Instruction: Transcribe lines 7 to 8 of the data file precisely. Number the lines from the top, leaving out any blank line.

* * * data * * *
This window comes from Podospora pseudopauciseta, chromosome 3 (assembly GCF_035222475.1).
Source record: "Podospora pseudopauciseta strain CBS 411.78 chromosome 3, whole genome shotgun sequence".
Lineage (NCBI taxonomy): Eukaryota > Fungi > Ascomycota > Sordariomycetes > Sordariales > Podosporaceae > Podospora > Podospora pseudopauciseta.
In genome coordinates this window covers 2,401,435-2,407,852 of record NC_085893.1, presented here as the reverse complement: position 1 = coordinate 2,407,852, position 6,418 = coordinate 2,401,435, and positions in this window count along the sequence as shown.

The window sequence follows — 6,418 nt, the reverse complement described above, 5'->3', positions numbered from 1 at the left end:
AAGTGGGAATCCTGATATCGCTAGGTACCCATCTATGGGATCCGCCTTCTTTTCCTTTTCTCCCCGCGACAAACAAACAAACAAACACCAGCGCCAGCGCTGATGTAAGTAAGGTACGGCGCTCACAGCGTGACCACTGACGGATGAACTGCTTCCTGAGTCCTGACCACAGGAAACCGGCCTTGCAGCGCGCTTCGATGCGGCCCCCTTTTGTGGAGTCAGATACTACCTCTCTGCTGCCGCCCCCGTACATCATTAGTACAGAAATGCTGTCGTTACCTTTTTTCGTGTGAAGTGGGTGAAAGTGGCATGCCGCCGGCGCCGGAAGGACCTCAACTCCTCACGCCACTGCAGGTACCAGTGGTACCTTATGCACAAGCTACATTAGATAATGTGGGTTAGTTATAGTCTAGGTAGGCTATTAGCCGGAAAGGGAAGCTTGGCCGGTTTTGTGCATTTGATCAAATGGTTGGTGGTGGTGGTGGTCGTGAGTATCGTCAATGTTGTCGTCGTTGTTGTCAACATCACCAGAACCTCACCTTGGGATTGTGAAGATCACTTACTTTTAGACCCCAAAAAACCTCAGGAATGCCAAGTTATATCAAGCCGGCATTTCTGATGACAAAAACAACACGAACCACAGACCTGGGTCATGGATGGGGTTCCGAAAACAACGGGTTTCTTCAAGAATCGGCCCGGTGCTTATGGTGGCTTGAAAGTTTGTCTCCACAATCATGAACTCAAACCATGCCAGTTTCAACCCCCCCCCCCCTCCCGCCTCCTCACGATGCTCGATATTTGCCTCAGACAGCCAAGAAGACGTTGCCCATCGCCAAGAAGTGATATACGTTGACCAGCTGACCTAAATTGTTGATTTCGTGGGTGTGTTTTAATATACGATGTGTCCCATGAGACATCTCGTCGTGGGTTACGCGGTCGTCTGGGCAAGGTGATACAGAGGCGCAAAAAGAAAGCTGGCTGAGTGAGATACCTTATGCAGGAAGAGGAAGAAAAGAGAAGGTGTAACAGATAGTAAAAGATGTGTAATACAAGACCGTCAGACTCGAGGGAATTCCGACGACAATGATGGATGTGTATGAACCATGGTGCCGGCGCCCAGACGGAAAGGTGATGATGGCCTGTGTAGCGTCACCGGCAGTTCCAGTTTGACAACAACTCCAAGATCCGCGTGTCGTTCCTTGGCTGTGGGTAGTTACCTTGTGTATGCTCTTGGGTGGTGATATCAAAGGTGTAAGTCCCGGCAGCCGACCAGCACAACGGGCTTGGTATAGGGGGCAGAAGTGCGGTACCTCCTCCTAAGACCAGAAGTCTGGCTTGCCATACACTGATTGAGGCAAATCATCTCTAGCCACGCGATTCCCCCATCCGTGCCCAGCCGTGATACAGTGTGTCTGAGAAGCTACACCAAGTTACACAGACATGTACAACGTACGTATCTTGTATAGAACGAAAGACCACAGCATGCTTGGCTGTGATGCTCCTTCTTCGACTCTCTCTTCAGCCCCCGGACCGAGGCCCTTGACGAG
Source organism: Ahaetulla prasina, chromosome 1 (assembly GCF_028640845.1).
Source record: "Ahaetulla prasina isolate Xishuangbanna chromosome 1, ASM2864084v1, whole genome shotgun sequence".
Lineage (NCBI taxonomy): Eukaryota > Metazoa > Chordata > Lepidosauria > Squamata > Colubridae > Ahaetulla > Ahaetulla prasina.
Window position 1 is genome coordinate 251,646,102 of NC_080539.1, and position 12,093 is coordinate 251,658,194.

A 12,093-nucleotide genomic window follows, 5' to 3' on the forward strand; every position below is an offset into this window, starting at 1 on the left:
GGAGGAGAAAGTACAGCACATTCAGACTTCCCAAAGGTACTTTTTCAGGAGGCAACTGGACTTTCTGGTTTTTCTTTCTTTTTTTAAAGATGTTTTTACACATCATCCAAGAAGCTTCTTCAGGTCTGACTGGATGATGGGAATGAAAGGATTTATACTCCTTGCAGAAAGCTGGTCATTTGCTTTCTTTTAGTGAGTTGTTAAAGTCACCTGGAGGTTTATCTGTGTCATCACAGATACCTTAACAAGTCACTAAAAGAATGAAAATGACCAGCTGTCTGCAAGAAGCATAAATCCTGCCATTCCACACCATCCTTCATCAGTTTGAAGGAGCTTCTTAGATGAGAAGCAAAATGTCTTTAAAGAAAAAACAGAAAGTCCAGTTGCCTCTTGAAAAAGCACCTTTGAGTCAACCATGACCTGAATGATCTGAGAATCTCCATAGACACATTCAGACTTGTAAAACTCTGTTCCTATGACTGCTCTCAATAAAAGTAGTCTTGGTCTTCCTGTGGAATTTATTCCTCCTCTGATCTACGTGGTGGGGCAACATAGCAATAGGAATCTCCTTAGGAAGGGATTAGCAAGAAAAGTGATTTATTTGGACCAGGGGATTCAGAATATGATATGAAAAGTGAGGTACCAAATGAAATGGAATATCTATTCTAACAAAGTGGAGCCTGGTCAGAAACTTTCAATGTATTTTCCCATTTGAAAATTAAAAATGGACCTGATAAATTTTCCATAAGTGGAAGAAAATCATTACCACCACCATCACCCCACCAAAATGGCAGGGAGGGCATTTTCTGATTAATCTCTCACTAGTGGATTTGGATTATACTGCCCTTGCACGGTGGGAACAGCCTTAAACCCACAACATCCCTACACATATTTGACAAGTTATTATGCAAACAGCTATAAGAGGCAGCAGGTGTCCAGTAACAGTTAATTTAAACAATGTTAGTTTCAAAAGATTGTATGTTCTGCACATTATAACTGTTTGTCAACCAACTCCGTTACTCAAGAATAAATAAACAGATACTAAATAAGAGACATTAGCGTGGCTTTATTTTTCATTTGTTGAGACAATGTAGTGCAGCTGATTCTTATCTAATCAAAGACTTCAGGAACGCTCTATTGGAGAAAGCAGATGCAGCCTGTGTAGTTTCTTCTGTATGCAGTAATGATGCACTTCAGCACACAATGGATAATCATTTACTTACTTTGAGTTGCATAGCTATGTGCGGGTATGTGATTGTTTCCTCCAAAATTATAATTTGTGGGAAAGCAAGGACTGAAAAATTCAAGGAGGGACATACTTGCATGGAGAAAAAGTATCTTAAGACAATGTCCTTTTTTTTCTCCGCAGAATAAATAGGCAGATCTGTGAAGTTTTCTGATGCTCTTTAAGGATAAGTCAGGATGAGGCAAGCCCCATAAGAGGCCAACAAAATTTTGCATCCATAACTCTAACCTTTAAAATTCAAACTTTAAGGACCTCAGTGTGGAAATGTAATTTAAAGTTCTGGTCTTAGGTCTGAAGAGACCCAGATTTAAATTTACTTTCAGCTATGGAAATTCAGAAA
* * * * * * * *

Source organism: Ahaetulla prasina, chromosome 1 (assembly GCF_028640845.1).
Source record: "Ahaetulla prasina isolate Xishuangbanna chromosome 1, ASM2864084v1, whole genome shotgun sequence".